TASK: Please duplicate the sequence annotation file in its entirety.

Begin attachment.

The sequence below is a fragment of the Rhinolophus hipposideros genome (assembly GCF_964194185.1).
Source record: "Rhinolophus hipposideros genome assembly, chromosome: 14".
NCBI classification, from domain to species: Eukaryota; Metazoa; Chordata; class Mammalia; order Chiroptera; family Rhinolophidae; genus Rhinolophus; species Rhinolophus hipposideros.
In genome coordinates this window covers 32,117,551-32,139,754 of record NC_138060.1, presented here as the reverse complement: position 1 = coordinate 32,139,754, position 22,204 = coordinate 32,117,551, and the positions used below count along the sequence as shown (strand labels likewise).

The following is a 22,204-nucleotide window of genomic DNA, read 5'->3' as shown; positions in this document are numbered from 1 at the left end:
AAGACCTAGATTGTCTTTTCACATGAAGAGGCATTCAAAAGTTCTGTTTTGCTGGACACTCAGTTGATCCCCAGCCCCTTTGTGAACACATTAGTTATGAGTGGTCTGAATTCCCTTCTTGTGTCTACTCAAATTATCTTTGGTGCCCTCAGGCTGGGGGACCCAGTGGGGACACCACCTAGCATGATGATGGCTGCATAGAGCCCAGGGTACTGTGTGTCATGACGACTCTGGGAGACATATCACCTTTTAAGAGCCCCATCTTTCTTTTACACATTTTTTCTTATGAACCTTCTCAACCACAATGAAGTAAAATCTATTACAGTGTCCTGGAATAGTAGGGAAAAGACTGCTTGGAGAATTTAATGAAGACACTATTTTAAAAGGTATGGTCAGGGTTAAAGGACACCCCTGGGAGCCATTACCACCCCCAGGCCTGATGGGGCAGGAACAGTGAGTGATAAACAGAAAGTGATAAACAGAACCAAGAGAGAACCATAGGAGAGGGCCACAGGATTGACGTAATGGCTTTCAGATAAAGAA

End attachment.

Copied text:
The sequence below is a fragment of the Rhinolophus hipposideros genome (assembly GCF_964194185.1).
Source record: "Rhinolophus hipposideros genome assembly, chromosome: 14".
NCBI classification, from domain to species: Eukaryota; Metazoa; Chordata; class Mammalia; order Chiroptera; family Rhinolophidae; genus Rhinolophus; species Rhinolophus hipposideros.
In genome coordinates this window covers 32,117,551-32,139,754 of record NC_138060.1, presented here as the reverse complement: position 1 = coordinate 32,139,754, position 22,204 = coordinate 32,117,551, and the positions used below count along the sequence as shown (strand labels likewise).

The following is a 22,204-nucleotide window of genomic DNA, read 5'->3' as shown; positions in this document are numbered from 1 at the left end:
AAGACCTAGATTGTCTTTTCACATGAAGAGGCATTCAAAAGTTCTGTTTTGCTGGACACTCAGTTGATCCCCAGCCCCTTTGTGAACACATTAGTTATGAGTGGTCTGAATTCCCTTCTTGTGTCTACTCAAATTATCTTTGGTGCCCTCAGGCTGGGGGACCCAGTGGGGACACCACCTAGCATGATGATGGCTGCATAGAGCCCAGGGTACTGTGTGTCATGACGACTCTGGGAGACATATCACCTTTTAAGAGCCCCATCTTTCTTTTACACATTTTTTCTTATGAACCTTCTCAACCACAATGAAGTAAAATCTATTACAGTGTCCTGGAATAGTAGGGAAAAGACTGCTTGGAGAATTTAATGAAGACACTATTTTAAAAGGTATGGTCAGGGTTAAAGGACACCCCTGGGAGCCATTACCACCCCCAGGCCTGATGGGGCAGGAACAGTGAGTGATAAACAGAAAGTGATAAACAGAACCAAGAGAGAACCATAGGAGAGGGCCACAGGATTGACGTAATGGCTTTCAGATAAAGAA